Comparisons are being immediately drawn between Baldvin Zophoníasson’s Icelandic teen drama Jitters and the Brit TV show Skins. I’ve never seen an episode of that show so I can’t confirm the comparisons but something tells me I may have similar praises and criticisms for both.
After a trip to Manchester, Gabriel (Atli Oskar Fjalarsso) returns home after having made a new friend of sorts, Markus, who he kissed while on a drunken night out. He struggles with his confused feelings as he gets on with his life amongst his usual group of friends, who have their own sets of problems, both separate and intwined with Gabriel’s.
Jitters is at least half a really good movie. When it concentrates on poignant moments of relatable emotion and the general problems teens have – especially in this modern society when “there is temptation everywhere,” as Gabriel’s mother says – Jitters is an effective film.
But too often it lapses into over-the-top melodrama, and these moments seem to occur right after a major (usually tragic) event. One such event in particular, which sets things on a new course for most of the main characters, has a jolt of terrific emotional shock and impact for the viewer, but the aftermath seems to do everything to undo what the film has just achieved, not least with the unnecessary use of pop songs.
The main issue that the film attempts to deal with is Gabriel’s struggle with his sexual identity, whether him kissing Markus meant anything, if he should “carry on as normal” once he’s back home and so forth. The film feels a bit thin and shallow when it comes to this aspect, never really delving deep enough and only really getting it right at the very end with a well played moment of resolution. It’s the side plots involving Gabriel’s many friends where the real effective drama lies, from his troubled friend Stella (whose grandmother is “always breathing down her neck”) to his friend Greta who wants to locate her estranged father.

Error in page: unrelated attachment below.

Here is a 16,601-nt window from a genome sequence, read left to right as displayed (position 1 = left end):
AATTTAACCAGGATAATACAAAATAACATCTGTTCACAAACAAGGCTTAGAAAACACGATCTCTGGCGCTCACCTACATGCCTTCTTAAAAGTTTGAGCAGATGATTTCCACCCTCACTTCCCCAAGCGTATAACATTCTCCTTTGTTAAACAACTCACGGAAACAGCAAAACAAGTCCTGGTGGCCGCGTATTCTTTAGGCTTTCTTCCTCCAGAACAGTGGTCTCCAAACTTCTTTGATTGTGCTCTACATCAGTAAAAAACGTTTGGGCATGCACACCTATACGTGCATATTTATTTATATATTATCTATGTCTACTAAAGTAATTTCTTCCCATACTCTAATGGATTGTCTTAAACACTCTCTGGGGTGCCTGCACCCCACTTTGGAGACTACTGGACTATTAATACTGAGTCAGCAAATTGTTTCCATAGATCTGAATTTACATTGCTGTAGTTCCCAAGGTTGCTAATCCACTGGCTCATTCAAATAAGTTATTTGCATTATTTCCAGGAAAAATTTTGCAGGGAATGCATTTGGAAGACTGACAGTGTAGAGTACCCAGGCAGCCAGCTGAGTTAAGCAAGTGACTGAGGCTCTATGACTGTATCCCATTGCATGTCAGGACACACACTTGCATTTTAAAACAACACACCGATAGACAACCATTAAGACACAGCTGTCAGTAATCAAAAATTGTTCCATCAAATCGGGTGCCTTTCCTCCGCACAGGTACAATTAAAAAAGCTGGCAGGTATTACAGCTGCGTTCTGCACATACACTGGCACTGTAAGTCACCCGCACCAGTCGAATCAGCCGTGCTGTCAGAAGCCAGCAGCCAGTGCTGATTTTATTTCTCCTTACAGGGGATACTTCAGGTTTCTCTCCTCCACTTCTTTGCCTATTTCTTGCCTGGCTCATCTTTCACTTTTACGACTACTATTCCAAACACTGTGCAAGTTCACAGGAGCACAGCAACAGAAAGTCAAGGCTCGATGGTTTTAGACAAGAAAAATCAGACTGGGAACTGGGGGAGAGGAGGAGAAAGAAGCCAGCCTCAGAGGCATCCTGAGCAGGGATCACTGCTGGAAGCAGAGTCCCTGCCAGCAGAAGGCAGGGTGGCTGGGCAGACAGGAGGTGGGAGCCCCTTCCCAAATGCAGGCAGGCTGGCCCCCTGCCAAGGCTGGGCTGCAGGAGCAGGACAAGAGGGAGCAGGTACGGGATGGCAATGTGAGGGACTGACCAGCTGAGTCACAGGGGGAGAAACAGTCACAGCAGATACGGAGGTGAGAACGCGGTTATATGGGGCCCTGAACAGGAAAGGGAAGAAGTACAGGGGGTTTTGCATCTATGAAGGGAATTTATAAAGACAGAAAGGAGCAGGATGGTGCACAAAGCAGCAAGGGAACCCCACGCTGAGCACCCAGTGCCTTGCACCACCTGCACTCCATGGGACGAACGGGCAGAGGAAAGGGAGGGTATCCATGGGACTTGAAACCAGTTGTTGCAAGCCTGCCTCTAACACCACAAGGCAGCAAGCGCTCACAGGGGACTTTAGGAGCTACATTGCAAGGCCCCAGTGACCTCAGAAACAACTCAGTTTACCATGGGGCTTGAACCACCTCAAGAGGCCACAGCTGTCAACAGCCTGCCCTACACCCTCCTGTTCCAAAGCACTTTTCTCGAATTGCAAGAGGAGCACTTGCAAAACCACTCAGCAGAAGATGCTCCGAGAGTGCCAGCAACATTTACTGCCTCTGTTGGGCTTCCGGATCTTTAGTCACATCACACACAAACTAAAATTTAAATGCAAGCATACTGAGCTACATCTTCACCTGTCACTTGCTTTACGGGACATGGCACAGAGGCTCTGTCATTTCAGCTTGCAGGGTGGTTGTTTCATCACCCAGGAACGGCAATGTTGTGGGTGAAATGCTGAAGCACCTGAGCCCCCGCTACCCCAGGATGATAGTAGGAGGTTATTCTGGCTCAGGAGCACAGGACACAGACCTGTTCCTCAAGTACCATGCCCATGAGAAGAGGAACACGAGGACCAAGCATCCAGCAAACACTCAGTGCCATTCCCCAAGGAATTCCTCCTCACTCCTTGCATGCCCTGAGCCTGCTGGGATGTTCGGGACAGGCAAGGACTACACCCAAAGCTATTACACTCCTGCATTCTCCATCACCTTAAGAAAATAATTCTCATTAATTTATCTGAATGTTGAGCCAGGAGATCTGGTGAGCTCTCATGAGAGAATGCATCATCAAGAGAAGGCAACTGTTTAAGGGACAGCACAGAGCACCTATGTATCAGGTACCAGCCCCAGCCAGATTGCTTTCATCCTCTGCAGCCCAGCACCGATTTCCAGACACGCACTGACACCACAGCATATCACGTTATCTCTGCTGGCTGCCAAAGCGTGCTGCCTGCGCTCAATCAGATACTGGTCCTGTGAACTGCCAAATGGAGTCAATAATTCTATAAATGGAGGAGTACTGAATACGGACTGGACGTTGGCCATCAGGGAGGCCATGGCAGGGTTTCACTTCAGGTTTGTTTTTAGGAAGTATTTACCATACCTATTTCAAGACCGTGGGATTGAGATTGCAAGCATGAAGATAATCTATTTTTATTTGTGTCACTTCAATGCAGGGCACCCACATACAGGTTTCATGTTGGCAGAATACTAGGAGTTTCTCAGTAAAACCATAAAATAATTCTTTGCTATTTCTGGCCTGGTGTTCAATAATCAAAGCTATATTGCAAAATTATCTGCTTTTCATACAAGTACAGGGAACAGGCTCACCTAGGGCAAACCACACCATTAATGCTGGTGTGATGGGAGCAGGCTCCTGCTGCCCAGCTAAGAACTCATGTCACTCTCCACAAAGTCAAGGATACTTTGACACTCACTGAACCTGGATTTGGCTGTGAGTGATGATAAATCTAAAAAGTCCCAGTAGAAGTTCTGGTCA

Sometimes a little too overstuffed and overly dramatic for its own good, Jitters misses the necessary targets to make it a truly important film about teen angst. But when it does hit the right notes it’s emotional and quite effective, in particular the ending which delivers on a dangling plot thread with a poignant moment which connects brilliantly. And the fact that the film has very solid performances from the young cast helps you to overlook its evident shortcomings.
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